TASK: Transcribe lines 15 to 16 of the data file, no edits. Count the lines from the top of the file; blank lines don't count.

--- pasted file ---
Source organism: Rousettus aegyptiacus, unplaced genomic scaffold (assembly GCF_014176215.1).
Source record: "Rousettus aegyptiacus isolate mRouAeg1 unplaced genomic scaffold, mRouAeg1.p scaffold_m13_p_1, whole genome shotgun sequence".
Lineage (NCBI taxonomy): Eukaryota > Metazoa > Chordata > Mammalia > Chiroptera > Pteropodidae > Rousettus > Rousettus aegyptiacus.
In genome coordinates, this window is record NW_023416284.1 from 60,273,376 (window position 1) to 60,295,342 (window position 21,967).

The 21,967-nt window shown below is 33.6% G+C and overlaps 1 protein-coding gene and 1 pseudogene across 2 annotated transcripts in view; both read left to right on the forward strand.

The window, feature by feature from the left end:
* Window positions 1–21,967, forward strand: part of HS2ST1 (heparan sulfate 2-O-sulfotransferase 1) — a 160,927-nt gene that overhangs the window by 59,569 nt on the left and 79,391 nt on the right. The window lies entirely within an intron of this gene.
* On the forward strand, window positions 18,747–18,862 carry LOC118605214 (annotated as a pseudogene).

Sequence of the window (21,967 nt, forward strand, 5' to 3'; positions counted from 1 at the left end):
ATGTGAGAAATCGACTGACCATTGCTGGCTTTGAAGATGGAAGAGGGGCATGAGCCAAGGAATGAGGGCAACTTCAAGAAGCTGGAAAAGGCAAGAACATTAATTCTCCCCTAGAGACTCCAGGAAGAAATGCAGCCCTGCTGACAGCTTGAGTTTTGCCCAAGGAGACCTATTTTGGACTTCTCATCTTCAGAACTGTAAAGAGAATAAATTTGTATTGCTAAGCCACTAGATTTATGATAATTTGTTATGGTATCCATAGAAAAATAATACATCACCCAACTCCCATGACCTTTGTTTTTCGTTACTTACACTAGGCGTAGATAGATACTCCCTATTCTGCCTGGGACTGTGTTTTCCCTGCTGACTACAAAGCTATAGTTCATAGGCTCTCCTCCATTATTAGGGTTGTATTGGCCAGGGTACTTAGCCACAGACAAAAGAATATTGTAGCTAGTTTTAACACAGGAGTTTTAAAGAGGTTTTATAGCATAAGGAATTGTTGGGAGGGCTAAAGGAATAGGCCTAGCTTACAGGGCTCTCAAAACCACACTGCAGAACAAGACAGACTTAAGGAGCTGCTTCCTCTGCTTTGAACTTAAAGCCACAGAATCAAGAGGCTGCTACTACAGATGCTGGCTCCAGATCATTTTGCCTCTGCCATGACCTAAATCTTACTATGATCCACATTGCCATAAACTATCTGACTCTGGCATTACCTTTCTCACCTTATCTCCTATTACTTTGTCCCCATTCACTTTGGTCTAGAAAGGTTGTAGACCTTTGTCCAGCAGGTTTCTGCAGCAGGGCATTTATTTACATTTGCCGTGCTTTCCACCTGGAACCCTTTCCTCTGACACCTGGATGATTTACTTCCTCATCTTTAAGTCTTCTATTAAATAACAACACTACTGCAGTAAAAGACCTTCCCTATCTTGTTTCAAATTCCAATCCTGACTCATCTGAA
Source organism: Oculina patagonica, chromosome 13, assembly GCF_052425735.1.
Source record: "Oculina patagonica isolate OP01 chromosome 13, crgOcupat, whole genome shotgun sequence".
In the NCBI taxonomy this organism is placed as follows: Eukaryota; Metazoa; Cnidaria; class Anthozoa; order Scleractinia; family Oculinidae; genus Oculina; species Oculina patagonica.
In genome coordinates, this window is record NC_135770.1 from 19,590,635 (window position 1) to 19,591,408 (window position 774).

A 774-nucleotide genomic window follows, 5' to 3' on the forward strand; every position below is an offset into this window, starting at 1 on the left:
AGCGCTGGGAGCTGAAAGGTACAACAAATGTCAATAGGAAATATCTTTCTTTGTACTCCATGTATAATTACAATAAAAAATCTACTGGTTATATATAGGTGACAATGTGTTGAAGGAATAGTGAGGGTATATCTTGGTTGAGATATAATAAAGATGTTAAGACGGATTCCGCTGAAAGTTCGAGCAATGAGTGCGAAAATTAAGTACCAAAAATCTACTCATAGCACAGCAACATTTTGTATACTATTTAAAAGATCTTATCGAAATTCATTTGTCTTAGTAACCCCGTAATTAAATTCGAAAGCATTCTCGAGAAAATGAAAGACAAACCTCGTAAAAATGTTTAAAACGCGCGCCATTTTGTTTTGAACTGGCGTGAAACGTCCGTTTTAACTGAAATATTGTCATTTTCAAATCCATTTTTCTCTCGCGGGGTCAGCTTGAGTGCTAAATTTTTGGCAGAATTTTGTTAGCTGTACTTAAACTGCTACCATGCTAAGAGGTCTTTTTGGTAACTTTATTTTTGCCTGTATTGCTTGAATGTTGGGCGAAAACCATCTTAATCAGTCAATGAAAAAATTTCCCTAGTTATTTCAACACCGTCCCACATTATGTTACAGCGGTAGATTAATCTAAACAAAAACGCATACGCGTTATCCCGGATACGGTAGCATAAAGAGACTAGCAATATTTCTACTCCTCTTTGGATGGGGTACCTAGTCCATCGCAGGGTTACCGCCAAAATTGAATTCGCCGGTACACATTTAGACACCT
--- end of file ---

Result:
A 774-nucleotide genomic window follows, 5' to 3' on the forward strand; every position below is an offset into this window, starting at 1 on the left:
AGCGCTGGGAGCTGAAAGGTACAACAAATGTCAATAGGAAATATCTTTCTTTGTACTCCATGTATAATTACAATAAAAAATCTACTGGTTATATATAGGTGACAATGTGTTGAAGGAATAGTGAGGGTATATCTTGGTTGAGATATAATAAAGATGTTAAGACGGATTCCGCTGAAAGTTCGAGCAATGAGTGCGAAAATTAAGTACCAAAAATCTACTCATAGCACAGCAACATTTTGTATACTATTTAAAAGATCTTATCGAAATTCATTTGTCTTAGTAACCCCGTAATTAAATTCGAAAGCATTCTCGAGAAAATGAAAGACAAACCTCGTAAAAATGTTTAAAACGCGCGCCATTTTGTTTTGAACTGGCGTGAAACGTCCGTTTTAACTGAAATATTGTCATTTTCAAATCCATTTTTCTCTCGCGGGGTCAGCTTGAGTGCTAAATTTTTGGCAGAATTTTGTTAGCTGTACTTAAACTGCTACCATGCTAAGAGGTCTTTTTGGTAACTTTATTTTTGCCTGTATTGCTTGAATGTTGGGCGAAAACCATCTTAATCAGTCAATGAAAAAATTTCCCTAGTTATTTCAACACCGTCCCACATTATGTTACAGCGGTAGATTAATCTAAACAAAAACGCATACGCGTTATCCCGGATACGGTAGCATAAAGAGACTAGCAATATTTCTACTCCTCTTTGGATGGGGTACCTAGTCCATCGCAGGGTTACCGCCAAAATTGAATTCGCCGGTACACATTTAGACACCT